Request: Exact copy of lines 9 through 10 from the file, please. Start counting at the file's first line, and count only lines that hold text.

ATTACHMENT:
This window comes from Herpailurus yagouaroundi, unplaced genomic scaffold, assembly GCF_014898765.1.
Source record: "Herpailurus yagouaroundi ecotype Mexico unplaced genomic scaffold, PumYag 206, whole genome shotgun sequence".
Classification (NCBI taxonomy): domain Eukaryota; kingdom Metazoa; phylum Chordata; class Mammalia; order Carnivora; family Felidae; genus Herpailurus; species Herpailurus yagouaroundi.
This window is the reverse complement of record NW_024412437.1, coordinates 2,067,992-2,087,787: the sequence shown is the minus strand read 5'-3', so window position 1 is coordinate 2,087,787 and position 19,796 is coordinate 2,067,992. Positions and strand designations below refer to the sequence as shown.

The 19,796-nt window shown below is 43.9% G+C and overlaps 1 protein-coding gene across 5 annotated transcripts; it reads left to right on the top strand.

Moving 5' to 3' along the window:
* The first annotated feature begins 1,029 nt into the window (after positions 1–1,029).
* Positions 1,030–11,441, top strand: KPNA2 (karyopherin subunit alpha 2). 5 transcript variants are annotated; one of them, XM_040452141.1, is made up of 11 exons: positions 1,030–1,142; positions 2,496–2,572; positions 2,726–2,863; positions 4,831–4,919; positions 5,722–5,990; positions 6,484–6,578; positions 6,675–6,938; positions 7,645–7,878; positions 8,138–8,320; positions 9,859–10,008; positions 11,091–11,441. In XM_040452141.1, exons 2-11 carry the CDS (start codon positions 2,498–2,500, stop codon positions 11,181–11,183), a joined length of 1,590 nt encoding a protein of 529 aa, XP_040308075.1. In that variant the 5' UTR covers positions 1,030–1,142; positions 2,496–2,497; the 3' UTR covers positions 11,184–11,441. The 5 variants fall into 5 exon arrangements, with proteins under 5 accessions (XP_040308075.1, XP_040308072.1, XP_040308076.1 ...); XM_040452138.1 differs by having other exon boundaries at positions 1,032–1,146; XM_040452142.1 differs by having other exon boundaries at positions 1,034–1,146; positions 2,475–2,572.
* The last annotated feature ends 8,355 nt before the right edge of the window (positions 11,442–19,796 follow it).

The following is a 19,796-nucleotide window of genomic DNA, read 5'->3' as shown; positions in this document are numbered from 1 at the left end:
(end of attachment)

* The last annotated feature ends 8,355 nt before the right edge of the window (positions 11,442–19,796 follow it).

The following is a 19,796-nucleotide window of genomic DNA, read 5'->3' as shown; positions in this document are numbered from 1 at the left end: